Honoring Those Who Served: Ryan Hietpas

By Briana Dee posted 04-27-2023 10:34


Name: Ryan Hietpas
Company: Metals Service Center Institute
City and State: Rolling Meadows, IL
Current Position/Job Title: Executive Director, Digitalization and Technology
Education: Masters of Public Administration, DePaul University and Bachelors in Operations and Information Management, Northern Illinois University
Military Branch: U.S. Army
Years of service: 2006-2010
Job/MOS in the military: 19D Cavalry Scout
Unit and where you were stationed:
– 1st Battalion, 35th Armored Regiment, 1st Armored Division, Baumholder, Germany
– Ramadi, Iraq (2006)
– Baghdad, Iraq (2008-2009)

What is something that will never be the same now that you served? The smell of diesel fuel places me right back into the motor pool, every single time.

What is something new you learned about yourself from serving? I was fortunate to have been stationed in Germany in between my two Iraq deployments. While there, I took advantage of my opportunities to visit world class cities like Prague, London, Paris, Vienna, Rome, and more. I learned that I’ve become a big advocate for urbanism, which is the study of how population of urban areas, such as towns and cities, interact with the built environment. I now advocate for mixed-use development, walkable communities, housing construction, and reliable public transportation for everyone.

How have you applied lessons in the military to your job/career? I’m a big believer of the core values of U.S. Army leadership. A good leader works to ensure their men and women have everything they need to get the job done, including training, time, and resources. In the U.S. Army, leaders live right alongside their people and lead from the front. One example that has always stuck with me is that leaders in the U.S. Army always eat after those they lead, never before.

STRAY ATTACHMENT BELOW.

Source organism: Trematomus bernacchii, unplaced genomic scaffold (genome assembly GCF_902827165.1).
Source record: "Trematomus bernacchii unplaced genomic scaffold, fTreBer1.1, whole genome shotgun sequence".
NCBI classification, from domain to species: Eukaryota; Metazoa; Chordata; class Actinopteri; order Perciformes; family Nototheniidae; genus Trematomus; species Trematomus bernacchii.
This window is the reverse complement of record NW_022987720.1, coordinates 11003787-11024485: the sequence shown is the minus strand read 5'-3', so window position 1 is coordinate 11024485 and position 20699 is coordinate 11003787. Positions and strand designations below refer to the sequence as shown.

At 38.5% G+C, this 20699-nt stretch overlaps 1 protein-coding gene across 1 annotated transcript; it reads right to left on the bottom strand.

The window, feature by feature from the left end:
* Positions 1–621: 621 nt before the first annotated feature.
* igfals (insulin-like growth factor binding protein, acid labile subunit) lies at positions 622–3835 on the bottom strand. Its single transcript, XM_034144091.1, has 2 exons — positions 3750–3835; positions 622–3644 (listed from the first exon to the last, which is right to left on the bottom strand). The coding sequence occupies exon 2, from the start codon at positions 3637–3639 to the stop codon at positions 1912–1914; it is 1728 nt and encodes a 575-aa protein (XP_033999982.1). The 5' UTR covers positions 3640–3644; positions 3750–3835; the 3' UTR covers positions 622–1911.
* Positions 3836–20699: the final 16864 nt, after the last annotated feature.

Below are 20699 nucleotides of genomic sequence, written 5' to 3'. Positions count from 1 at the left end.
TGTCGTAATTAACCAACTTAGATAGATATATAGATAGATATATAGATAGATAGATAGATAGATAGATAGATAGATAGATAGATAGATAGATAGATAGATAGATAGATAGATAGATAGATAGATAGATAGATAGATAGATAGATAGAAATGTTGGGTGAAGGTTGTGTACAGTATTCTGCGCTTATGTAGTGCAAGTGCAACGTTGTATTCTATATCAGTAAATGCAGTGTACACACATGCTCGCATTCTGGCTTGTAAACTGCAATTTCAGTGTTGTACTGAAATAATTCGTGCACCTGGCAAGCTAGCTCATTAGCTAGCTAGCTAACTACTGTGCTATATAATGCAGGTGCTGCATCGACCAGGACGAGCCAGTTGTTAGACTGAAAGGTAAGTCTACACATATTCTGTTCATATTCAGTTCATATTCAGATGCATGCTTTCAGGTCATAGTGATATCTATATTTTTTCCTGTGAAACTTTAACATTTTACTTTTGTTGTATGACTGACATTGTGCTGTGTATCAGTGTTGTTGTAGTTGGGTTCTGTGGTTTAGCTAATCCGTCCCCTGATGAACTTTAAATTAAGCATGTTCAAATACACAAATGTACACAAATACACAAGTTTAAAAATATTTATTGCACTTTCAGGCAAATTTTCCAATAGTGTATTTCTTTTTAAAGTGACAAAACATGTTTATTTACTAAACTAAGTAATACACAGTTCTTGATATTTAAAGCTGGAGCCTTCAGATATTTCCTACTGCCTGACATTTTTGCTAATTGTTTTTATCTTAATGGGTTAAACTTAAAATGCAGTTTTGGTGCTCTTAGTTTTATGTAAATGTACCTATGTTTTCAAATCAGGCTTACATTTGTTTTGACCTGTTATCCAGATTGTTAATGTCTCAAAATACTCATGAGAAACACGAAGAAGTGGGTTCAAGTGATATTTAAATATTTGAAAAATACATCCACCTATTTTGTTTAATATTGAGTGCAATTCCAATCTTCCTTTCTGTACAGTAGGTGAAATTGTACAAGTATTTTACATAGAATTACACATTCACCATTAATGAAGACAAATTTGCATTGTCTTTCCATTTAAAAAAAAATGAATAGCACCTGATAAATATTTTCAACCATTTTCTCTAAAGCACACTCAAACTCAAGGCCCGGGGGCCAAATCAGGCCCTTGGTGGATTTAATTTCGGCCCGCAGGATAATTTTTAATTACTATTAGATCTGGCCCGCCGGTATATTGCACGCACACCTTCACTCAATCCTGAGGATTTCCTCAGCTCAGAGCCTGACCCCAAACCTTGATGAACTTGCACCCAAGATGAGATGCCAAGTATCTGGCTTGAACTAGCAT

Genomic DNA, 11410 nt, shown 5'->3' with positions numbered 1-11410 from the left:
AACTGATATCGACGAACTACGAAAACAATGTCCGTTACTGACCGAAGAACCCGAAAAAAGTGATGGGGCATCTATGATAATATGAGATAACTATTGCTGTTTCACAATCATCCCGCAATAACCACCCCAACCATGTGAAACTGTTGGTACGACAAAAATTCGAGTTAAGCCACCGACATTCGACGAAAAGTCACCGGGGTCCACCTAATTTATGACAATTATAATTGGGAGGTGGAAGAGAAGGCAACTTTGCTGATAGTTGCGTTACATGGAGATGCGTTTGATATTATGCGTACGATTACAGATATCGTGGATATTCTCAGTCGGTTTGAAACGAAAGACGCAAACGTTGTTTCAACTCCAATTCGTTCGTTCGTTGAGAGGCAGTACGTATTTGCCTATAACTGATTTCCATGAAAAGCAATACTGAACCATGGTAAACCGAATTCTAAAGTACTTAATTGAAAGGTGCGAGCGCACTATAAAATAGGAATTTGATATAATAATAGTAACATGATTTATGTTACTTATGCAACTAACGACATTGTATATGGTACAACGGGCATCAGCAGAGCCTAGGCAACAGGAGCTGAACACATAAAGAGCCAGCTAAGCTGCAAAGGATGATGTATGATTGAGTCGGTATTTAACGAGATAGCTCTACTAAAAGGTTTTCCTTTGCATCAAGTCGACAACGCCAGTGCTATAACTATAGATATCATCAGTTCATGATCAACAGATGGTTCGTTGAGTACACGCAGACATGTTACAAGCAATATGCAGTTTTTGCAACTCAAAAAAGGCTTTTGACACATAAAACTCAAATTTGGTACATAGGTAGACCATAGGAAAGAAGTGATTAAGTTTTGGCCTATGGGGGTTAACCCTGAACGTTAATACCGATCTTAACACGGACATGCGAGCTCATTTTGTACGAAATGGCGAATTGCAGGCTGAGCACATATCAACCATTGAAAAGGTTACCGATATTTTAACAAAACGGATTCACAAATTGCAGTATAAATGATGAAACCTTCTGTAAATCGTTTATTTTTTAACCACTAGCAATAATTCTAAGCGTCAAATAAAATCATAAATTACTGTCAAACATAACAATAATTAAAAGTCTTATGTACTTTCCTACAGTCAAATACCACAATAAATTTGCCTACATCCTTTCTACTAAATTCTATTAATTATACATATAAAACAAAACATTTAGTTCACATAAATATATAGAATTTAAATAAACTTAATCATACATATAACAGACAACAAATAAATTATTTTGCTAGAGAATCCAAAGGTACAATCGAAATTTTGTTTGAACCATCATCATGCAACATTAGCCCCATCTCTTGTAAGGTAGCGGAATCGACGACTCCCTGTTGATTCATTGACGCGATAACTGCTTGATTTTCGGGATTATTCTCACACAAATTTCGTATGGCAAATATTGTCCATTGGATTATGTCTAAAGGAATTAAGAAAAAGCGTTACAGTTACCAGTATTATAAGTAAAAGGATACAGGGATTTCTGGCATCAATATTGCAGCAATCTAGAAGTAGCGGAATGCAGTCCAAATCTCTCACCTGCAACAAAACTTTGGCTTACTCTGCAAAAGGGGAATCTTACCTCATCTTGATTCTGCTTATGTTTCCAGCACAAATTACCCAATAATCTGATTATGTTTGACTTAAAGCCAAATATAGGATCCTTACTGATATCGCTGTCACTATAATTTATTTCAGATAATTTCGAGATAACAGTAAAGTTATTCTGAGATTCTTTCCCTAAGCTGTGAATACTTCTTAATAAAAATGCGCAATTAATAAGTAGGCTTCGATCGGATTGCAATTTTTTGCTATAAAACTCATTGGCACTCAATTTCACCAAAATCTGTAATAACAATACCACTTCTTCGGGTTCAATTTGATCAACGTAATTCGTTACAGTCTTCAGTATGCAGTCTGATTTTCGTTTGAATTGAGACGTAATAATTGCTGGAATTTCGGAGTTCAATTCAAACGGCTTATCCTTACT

Do you have a favorite quote, mantra, or personal motto? “Make no little plans; they have no magic to stir men’s blood and probably themselves will not be realized. Make big plans; aim high in hope and work, remembering that a noble, logical diagram once recorded will never die, but long after we are gone will be a living thing, asserting itself with ever-growing insistency.” – Daniel Burnham

How can the metals industry do a better job connecting with veterans? The industry needs to be where the veterans are and can’t wait for veterans to come to them. That means showing up at job fairs and community events, particularly those focused on veterans. When the industry does show up, bring folks that look like the veterans you’re trying to recruit. A 25 year-old veteran wants to understand the industry from the perspective of somebody their own age and who they can relate to.

Anything else you would like to share regarding your experience? The military gives you whatever you’re willing to put into it. For those looking for life experiences you can’t have anywhere else, the military offers many opportunities.

Ryan, thank you for your service!